Millennium: The End of the World and the Forging of Christendom

Front Cover
Little, Brown Book Group, Apr 21, 2011 - History - 512 pages
1 Review

Of all the civilisations existing in the year 1000, that of Western Europe seemed the unlikeliest candidate for future greatness. Compared to the glittering empires of Byzantium or Islam, the splintered kingdoms on the edge of the Atlantic appeared impoverished, fearful and backward. But the anarchy of these years proved to be, not the portents of the end of the world, as many Christians had dreaded, but rather the birthpangs of a radically new order.

MILLENNIUM is a stunning panoramic account of the two centuries on either side of the apocalyptic year 1000. This was the age of Canute, William the Conqueror and Pope Gregory VII, of Vikings, monks and serfs, of the earliest castles and the invention of knighthood, and of the primal conflict between church and state. The story of how the distinctive culture of Europe - restless, creative and dynamic - was forged from out of the convulsions of these extraordinary times is as fascinating and as momentous as any in history.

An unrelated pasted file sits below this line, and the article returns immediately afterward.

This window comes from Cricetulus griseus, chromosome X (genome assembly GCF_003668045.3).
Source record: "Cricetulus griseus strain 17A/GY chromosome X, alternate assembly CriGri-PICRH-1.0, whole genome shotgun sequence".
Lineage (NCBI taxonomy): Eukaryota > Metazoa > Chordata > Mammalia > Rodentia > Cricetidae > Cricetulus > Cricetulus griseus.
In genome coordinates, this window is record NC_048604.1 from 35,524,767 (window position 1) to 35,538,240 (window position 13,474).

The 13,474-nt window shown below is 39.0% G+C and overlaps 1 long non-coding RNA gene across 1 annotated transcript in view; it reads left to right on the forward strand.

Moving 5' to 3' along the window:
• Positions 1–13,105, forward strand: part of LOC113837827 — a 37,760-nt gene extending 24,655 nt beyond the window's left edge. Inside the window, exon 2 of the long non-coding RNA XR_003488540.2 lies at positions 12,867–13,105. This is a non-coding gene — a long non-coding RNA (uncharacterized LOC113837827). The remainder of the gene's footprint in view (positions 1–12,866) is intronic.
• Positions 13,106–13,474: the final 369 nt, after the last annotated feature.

What people are saying - Write a review

Review: Millennium: The End Of The World And The Forging Of Christendom

User Review  - Dan - Goodreads

An excellently written account of the Dark Ages from Charlemagne to the very first Crusade. Holland writes in a very grandiose, sweeping manner that makes every person and event featured, epic in ... Read full review

Other editions - View all

About the author (2011)

Historian Tom Holland has adapted Homer, Herodotus, Thucydides and Virgil for BBC Radio. RUBICON was shortlisted for the Samuel Johnson Prize and won the Hessell-Tiltman Prize for History 2004, and PERSIAN FIRE won the Anglo-Hellenic League's Runciman Award 2006.

Bibliographic information